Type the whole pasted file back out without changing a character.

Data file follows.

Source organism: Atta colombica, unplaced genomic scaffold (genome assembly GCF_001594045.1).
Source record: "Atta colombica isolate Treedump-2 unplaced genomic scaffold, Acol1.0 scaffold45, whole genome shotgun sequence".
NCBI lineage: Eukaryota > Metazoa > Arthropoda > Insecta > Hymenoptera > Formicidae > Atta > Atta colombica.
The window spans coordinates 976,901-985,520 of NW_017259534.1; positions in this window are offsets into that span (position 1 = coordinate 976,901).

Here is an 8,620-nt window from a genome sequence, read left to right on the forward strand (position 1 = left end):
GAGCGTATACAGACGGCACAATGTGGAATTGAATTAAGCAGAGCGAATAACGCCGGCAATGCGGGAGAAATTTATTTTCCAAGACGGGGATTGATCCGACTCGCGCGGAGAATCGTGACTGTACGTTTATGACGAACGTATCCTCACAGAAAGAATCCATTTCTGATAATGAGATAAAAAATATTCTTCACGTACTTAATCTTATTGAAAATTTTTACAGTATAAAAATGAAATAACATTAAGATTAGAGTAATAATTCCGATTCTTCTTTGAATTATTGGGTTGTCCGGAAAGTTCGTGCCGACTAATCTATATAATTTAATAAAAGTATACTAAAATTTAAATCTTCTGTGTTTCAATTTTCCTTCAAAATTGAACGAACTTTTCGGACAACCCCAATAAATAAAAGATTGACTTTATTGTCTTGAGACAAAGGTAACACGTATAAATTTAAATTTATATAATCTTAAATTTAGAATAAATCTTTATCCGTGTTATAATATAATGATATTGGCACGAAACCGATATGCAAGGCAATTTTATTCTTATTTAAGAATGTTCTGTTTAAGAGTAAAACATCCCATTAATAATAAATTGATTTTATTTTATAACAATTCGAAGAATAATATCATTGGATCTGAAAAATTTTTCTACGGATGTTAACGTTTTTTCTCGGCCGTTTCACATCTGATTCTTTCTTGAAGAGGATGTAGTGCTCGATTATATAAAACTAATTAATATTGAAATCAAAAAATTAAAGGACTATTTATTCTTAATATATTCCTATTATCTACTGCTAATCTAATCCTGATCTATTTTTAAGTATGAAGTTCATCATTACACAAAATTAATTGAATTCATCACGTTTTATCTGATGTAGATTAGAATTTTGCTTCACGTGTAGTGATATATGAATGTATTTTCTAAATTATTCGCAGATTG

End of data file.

Source organism: Atta colombica, unplaced genomic scaffold (genome assembly GCF_001594045.1).
Source record: "Atta colombica isolate Treedump-2 unplaced genomic scaffold, Acol1.0 scaffold45, whole genome shotgun sequence".
NCBI lineage: Eukaryota > Metazoa > Arthropoda > Insecta > Hymenoptera > Formicidae > Atta > Atta colombica.
The window spans coordinates 976,901-985,520 of NW_017259534.1; positions in this window are offsets into that span (position 1 = coordinate 976,901).

Here is an 8,620-nt window from a genome sequence, read left to right on the forward strand (position 1 = left end):
GAGCGTATACAGACGGCACAATGTGGAATTGAATTAAGCAGAGCGAATAACGCCGGCAATGCGGGAGAAATTTATTTTCCAAGACGGGGATTGATCCGACTCGCGCGGAGAATCGTGACTGTACGTTTATGACGAACGTATCCTCACAGAAAGAATCCATTTCTGATAATGAGATAAAAAATATTCTTCACGTACTTAATCTTATTGAAAATTTTTACAGTATAAAAATGAAATAACATTAAGATTAGAGTAATAATTCCGATTCTTCTTTGAATTATTGGGTTGTCCGGAAAGTTCGTGCCGACTAATCTATATAATTTAATAAAAGTATACTAAAATTTAAATCTTCTGTGTTTCAATTTTCCTTCAAAATTGAACGAACTTTTCGGACAACCCCAATAAATAAAAGATTGACTTTATTGTCTTGAGACAAAGGTAACACGTATAAATTTAAATTTATATAATCTTAAATTTAGAATAAATCTTTATCCGTGTTATAATATAATGATATTGGCACGAAACCGATATGCAAGGCAATTTTATTCTTATTTAAGAATGTTCTGTTTAAGAGTAAAACATCCCATTAATAATAAATTGATTTTATTTTATAACAATTCGAAGAATAATATCATTGGATCTGAAAAATTTTTCTACGGATGTTAACGTTTTTTCTCGGCCGTTTCACATCTGATTCTTTCTTGAAGAGGATGTAGTGCTCGATTATATAAAACTAATTAATATTGAAATCAAAAAATTAAAGGACTATTTATTCTTAATATATTCCTATTATCTACTGCTAATCTAATCCTGATCTATTTTTAAGTATGAAGTTCATCATTACACAAAATTAATTGAATTCATCACGTTTTATCTGATGTAGATTAGAATTTTGCTTCACGTGTAGTGATATATGAATGTATTTTCTAAATTATTCGCAGATTG